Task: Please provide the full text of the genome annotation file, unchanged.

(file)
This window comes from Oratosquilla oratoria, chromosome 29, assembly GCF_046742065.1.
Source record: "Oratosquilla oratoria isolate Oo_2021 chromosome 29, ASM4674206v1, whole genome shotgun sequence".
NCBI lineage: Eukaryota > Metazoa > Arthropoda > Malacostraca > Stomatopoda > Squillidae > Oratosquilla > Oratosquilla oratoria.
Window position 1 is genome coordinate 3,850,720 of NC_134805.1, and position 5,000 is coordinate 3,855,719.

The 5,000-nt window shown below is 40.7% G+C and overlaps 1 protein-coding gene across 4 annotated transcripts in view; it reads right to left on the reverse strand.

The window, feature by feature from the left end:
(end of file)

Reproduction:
This window comes from Oratosquilla oratoria, chromosome 29, assembly GCF_046742065.1.
Source record: "Oratosquilla oratoria isolate Oo_2021 chromosome 29, ASM4674206v1, whole genome shotgun sequence".
NCBI lineage: Eukaryota > Metazoa > Arthropoda > Malacostraca > Stomatopoda > Squillidae > Oratosquilla > Oratosquilla oratoria.
Window position 1 is genome coordinate 3,850,720 of NC_134805.1, and position 5,000 is coordinate 3,855,719.

The 5,000-nt window shown below is 40.7% G+C and overlaps 1 protein-coding gene across 4 annotated transcripts in view; it reads right to left on the reverse strand.

The window, feature by feature from the left end: